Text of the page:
Seriously, children should learn that they do not have to be stimulated at all times. It is good socialization to teach them that sometimes, because there are other people in the world around us, we should be quiet and considerate towards others. Learning to amuse themselves quietly is actually a really good skill for babies. It teaches them kindness and humility, something to think about when you're hyperventilating with all the exciting and stimulating questions you have prepared for the baby and everybody else within shouting distance

kawliga Tue 16-Jul-13 22:21:51

cross post with MrsDeVere who said it even better

maternitart Tue 16-Jul-13 22:33:30

OP I agree with you, Don't think I've heard any PP in real life except perhaps from me when I sing nursery rhymes at DS when he's trying to sleep - it helps block out the screaming

ChasingDogs Tue 16-Jul-13 22:36:17

I'm not a parent but do remember a recent encounter in the supermarket with one lady who I'm fairly sure caught herself in the middle of this loud parenting business.

"This is coffee. Mummy and Daddy don't drink coffee do we? No, it's not nice, it's not very good for you..."

Lady catches my (amused, not evil and glaring!) eye as I pick up the biggest jar of whatever caffeine happens to be both on offer and drinkable.

"But SOME people like coffee! In fact lots of people like coffee! And tea! We just don't like hot drinks. But it's OK for other people to like hot drinks! Even coffee, and tea. You shouldn't drink too much but people do and it's OK..."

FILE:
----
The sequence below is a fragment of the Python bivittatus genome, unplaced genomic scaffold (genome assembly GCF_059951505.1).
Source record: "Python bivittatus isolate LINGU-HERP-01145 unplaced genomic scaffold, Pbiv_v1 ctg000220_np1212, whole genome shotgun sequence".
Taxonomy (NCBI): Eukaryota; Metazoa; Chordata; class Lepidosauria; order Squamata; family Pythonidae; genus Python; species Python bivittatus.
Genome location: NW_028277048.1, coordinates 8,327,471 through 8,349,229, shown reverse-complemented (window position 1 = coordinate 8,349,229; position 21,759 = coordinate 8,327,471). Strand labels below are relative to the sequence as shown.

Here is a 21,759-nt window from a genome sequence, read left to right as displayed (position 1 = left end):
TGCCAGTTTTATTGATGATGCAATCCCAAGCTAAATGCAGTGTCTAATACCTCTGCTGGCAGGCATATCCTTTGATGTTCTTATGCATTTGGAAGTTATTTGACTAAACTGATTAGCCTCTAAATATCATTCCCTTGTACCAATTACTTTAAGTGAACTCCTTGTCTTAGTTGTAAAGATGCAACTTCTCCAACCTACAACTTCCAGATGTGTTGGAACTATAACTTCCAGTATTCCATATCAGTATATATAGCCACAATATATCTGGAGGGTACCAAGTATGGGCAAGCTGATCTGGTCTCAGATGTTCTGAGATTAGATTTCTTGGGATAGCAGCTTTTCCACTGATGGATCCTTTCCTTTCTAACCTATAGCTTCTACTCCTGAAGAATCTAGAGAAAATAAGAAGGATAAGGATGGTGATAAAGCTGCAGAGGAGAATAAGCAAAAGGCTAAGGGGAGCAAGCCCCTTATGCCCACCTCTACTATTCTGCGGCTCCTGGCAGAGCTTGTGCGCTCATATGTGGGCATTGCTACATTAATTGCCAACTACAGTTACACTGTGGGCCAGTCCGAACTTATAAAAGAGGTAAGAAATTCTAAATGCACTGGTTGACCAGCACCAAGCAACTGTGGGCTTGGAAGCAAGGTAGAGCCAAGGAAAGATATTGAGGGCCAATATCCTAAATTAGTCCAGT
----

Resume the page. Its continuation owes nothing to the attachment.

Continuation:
She was still explaining this to her very bored looking 3 year old as I made for the booze aisles.

I did think she must be a MN'er as I had never heard of "loud parenting" before I came here. I had loud parenting behaviour filed under "What's up with that bloody woman? Why is she so loud? That's a baby, that is, I don't know shit about babies but I'm pretty sure they're don't give a fuck about the provenance of their bananas. She needs to get out a bit and chat to other adults more, bless her. That being a mum business is hard work. I shall put it off indefinitely."

SpanielFace Tue 16-Jul-13 22:37:40

MrsDeVere put it far better, and without so much unnecessary rudeness.

YouTheCat Tue 16-Jul-13 22:41:28

grin Chasing

When mine were that age it would been more like 'This is coffee. Mummy has to have coffee and lots of it because Mummy is running on empty. This is tea. This is what Mummy drinks when she has run out of coffee. We don't like tea as much as coffee, do we? This is wine. Grandma says Mummy shouldn't drink too much wine but Grandma can bugger right off, can't she My Little Cherub?' grin

SpanielFace Tue 16-Jul-13 22:43:44

My niece (22 months) refers to coffee as "Mummy juice"!

ChasingDogs Tue 16-Jul-13 22:45:01

YouTheCat, it would make my day and give me a sense that all was right with the world if I came across your brand of loud parenting in Sainsburys. grin